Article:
The 10 Rules of Photo Composition (And Why They Work)

Varvara May 05 2022

Poor photo composition can make a fantastic subject look pretty boring, but a well-framed scene can create a wonderful picture in most situations. That's why we've selected our top 10 photo composition rules to show you how to take your pictures from the mundane to the brilliant.

Don't think that you have to remember each of these laws and apply them to every photo you take. Instead, spend a little time practicing each one and they'll become second nature to you when you're out with your camera. 

Rule 1. Simplify the scene

When you look at a scene with the naked eye, your brain quickly selects people of interest. The camera doesn't discriminate, however - it captures everything in front of it, which can result in a messy, messy image with no clear focus. When you look back at the shot, you don't have an eye to calm down.

You need to choose your subject and then choose a focal length or camera viewpoint to make it the center of attention in the frame. This way you communicate to the viewer what is important in the frame. You can't always keep other objects out of the picture. Try to keep them in the background or make them part of the story.

Rule 2. Fill in the frame

When you're shooting a large format scene, it can be difficult to know how big you want your subject to be in the frame and how much you should zoom in on it. In fact, the most common compositional mistake is to leave too much empty space in a scene. This makes the subject smaller than it needs to be and viewers can get confused about what to watch.

To avoid these problems, consider zooming in to fill the frame or getting closer to the subject in question. The first approach smooths out the perspective of the shot and makes it easier to control or exclude what is shown in the background. However, by getting physically closer, you can get a more interesting shot.

Rule 3. Aspect Ratio

It's easy to get stuck in a rut and take every picture with the camera held horizontally. Try rotating it to get a vertical shot instead, and adjust your position or zoom setting as you experiment with the new style. You can often take both horizontal and vertical shots and crop them later. 

After all, it would be a coincidence if all your real-world subjects matched the proportions of your camera sensor. Try cropping to a 16:9 ratio for a widescreen effect, or the square shape used by medium format cameras.

Rule 4. Avoid the middle

When you're just starting out, it's tempting to put what you're shooting in the center of the frame. However, this results in fairly static, boring images. One of the ways to counter this is to use the rule of thirds, where you divide the image into thirds both horizontally and vertically and try to place the subject on one of those imaginary lines or intersections. However, this is an overrated approach.

Rule 5. Stick to guidelines

A poorly composed photo will leave your viewers unsure of where to look and their attention may wander aimlessly around the scene without finding a clear focus. However, you can use lines to control how people's eyes move in the frame.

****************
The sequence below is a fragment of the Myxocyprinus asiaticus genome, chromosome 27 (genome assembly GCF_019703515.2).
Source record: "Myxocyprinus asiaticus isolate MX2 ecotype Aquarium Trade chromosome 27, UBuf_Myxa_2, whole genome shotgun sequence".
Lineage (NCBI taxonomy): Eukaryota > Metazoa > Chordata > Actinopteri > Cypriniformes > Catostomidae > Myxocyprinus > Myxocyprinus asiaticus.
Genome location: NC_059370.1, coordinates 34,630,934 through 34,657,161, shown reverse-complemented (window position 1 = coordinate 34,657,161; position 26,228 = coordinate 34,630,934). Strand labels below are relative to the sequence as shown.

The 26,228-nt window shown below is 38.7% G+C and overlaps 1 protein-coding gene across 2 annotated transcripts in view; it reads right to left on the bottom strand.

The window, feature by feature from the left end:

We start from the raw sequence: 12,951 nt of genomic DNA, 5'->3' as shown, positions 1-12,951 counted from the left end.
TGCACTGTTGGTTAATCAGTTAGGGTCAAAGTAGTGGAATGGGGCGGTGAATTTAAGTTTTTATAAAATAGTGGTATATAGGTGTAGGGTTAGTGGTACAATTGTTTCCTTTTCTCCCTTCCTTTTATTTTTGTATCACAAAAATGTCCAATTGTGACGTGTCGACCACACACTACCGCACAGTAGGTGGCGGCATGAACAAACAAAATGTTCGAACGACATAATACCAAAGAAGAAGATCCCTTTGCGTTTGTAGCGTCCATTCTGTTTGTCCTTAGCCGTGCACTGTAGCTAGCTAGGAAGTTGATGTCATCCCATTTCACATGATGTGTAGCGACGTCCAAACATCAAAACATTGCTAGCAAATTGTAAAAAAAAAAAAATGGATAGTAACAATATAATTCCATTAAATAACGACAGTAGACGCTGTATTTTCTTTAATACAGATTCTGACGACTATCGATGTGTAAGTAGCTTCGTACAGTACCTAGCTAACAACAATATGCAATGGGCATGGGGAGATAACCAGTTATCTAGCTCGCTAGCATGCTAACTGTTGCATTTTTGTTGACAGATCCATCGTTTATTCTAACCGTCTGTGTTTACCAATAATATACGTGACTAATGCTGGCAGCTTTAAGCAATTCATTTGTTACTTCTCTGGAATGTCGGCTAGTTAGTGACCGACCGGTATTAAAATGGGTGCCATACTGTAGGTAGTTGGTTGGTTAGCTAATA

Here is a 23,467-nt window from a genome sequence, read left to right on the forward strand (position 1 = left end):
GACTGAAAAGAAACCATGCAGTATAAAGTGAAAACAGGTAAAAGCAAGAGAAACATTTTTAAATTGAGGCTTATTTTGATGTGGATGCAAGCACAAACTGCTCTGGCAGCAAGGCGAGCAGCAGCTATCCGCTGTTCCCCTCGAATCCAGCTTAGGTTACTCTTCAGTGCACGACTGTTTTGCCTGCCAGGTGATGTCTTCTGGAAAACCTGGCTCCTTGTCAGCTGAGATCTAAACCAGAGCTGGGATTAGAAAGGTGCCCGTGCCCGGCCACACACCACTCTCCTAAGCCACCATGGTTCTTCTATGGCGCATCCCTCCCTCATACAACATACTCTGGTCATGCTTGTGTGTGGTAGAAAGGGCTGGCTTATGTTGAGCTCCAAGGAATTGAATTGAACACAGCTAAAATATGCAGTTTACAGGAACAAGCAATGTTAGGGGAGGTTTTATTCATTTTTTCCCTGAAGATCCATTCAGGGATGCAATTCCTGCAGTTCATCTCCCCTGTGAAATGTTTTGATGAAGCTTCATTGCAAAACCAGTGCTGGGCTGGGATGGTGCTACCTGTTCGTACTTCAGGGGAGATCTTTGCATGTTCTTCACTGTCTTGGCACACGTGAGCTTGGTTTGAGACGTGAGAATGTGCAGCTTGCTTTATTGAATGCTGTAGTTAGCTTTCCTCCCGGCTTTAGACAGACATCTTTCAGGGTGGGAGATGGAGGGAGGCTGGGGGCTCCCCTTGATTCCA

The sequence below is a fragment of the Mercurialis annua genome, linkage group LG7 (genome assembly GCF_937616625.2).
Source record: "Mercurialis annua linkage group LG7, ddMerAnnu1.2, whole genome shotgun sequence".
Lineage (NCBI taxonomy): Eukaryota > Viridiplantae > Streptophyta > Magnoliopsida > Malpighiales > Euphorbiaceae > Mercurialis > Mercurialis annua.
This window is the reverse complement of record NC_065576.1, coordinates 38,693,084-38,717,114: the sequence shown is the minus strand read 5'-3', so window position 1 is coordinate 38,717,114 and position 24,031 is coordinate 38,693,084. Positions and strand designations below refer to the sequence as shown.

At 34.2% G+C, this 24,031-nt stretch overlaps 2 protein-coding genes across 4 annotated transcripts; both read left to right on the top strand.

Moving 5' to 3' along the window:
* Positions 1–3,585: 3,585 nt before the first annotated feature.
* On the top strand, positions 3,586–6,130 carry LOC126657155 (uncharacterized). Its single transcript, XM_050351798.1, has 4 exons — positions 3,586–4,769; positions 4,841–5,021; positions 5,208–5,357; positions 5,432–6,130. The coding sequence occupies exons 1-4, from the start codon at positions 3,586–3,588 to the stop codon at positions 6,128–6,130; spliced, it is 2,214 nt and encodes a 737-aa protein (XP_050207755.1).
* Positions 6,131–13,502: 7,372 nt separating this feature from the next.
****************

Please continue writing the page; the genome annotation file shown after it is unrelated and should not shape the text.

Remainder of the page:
Converging lines convey a strong sense of perspective and three-dimensional depth, drawing you into an image. Curved lines can take you on a journey around the frame that leads you to the main theme.

Rule 6. Use diagonals

Horizontal lines lend a static, calm feel to an image, while vertical lines often indicate permanence and stability. To convey a sense of drama, movement, or uncertainty, look for diagonal lines instead. With wide-angle lenses, you're more likely to tilt the camera up or down to see more of a scene.

You can also introduce diagonal lines artificially using the "Dutch Tilt" technique. You simply tilt the camera as you take the shot. This can be very effective, although it doesn't fit every shot and is best used sparingly.

Rule 7. Leave room to move

Although photos themselves are static, they can still convey a strong sense of movement. When we look at pictures we see what is happening and tend to look ahead. This creates a sense of imbalance or discomfort when your subject can only move outside the frame.

You don't only get this effect with moving subjects. For example, when you're looking at a portrait, you tend to follow someone's gaze and they need an area to get a picture of.

Rule 8. Unclutter the backgrounds

Don't just focus on your topic - also look at what's happening in the background. This is related to simplifying the scene and filling in the frame. Normally you can't normally exclude the background entirely, but you can control it.

You'll often find that changing your position is enough to replace a cluttered background with one that complements your subject well. Or you can use a wide aperture and a longer focal length to blur the background.

Rule 9. Get creative with colors

Light base colors really draw the eye, especially when contrasted with a complementary hue. However, there are other ways to create color contrast - for example, inserting a bright splash of color against a monochromatic background. However, you don't need strong color contrasts to create striking images. The key is to be very selective about how you isolate and frame your subjects to rule out unwanted colors.

Rule 10. Violate the rules

The image composition is somewhat similar to a visual language - you can use it to transfer your images to a specific message. It's often best to break a rule at a specific time. Remember, for every rule we propose, there's an awesome image that proves you can ignore it and still create an awesome photo!